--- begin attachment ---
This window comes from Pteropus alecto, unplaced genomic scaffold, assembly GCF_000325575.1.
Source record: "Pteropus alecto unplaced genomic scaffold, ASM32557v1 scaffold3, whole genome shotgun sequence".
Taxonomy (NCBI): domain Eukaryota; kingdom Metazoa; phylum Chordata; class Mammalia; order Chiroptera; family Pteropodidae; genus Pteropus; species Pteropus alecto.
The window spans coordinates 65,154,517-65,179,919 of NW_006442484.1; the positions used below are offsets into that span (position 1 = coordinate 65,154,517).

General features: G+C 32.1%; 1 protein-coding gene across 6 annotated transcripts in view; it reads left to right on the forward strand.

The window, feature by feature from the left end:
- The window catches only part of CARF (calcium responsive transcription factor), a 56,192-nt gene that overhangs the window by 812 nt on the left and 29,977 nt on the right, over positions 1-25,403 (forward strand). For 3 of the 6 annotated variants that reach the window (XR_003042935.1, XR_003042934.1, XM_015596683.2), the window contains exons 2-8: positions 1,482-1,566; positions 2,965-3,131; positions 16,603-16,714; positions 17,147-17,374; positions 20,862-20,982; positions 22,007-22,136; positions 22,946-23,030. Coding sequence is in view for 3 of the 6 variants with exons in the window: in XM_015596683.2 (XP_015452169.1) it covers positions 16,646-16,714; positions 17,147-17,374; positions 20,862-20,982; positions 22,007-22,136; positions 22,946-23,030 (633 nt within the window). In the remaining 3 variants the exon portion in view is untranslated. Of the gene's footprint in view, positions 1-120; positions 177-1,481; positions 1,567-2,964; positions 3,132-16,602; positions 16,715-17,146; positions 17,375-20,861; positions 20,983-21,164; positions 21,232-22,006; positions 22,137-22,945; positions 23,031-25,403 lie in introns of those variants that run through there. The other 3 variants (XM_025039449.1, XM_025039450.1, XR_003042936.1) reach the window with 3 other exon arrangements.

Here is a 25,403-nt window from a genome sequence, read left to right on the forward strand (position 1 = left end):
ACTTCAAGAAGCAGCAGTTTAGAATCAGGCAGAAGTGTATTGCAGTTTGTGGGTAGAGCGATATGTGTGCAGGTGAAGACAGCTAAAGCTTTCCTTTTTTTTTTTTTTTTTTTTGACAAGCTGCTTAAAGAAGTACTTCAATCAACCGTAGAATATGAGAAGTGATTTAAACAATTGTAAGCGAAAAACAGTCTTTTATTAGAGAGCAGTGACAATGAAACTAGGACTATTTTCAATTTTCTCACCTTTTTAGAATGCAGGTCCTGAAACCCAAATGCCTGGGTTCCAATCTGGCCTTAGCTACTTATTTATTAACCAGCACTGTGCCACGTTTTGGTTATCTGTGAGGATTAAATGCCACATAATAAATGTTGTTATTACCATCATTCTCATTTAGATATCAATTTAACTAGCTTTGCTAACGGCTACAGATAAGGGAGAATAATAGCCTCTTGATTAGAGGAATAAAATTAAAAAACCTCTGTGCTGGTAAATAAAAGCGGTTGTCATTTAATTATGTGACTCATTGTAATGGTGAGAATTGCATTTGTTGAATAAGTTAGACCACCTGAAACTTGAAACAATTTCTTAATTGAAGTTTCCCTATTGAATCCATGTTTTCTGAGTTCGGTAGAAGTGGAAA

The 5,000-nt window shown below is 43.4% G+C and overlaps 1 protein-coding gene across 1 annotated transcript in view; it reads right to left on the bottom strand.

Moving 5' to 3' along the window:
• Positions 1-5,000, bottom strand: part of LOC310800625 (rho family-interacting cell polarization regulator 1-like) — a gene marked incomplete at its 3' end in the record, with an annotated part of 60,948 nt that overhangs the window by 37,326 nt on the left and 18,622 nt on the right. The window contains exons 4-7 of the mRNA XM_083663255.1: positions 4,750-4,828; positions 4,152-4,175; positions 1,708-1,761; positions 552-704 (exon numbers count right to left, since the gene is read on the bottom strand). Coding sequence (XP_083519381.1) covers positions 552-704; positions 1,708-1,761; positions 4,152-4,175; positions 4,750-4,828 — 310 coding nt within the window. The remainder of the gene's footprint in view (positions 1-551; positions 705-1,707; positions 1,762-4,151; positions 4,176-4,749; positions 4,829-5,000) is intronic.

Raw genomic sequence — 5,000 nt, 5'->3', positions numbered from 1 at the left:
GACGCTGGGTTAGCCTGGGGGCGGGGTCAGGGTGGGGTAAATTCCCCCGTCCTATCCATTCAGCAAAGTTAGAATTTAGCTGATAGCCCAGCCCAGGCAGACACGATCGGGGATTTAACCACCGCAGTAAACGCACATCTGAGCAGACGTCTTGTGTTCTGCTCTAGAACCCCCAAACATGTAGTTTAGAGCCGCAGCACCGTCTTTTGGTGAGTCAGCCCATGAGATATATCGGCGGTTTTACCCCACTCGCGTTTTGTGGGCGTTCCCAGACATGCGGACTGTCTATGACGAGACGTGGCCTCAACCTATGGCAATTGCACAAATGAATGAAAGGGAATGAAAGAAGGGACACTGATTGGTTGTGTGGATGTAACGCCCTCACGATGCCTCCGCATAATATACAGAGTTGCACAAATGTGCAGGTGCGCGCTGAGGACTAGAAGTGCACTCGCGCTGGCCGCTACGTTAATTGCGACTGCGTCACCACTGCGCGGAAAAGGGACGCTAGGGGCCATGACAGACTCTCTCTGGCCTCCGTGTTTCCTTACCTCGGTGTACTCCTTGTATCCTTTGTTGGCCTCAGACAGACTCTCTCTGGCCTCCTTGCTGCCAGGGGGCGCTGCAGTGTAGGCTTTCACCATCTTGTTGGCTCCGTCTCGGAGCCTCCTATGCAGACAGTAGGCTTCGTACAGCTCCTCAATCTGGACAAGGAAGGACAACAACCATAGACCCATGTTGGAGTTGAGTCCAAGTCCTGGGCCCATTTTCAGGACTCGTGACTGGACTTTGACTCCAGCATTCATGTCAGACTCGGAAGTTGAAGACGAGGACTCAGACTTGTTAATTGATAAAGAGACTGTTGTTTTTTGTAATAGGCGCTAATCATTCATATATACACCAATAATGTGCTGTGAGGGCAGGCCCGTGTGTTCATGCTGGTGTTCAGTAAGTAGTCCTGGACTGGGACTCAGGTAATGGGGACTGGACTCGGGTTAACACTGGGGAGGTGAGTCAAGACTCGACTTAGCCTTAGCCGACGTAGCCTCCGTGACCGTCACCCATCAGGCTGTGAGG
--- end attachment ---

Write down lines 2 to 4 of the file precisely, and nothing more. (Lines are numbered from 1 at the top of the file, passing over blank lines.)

Source record: "Pteropus alecto unplaced genomic scaffold, ASM32557v1 scaffold3, whole genome shotgun sequence".
Taxonomy (NCBI): domain Eukaryota; kingdom Metazoa; phylum Chordata; class Mammalia; order Chiroptera; family Pteropodidae; genus Pteropus; species Pteropus alecto.
The window spans coordinates 65,154,517-65,179,919 of NW_006442484.1; the positions used below are offsets into that span (position 1 = coordinate 65,154,517).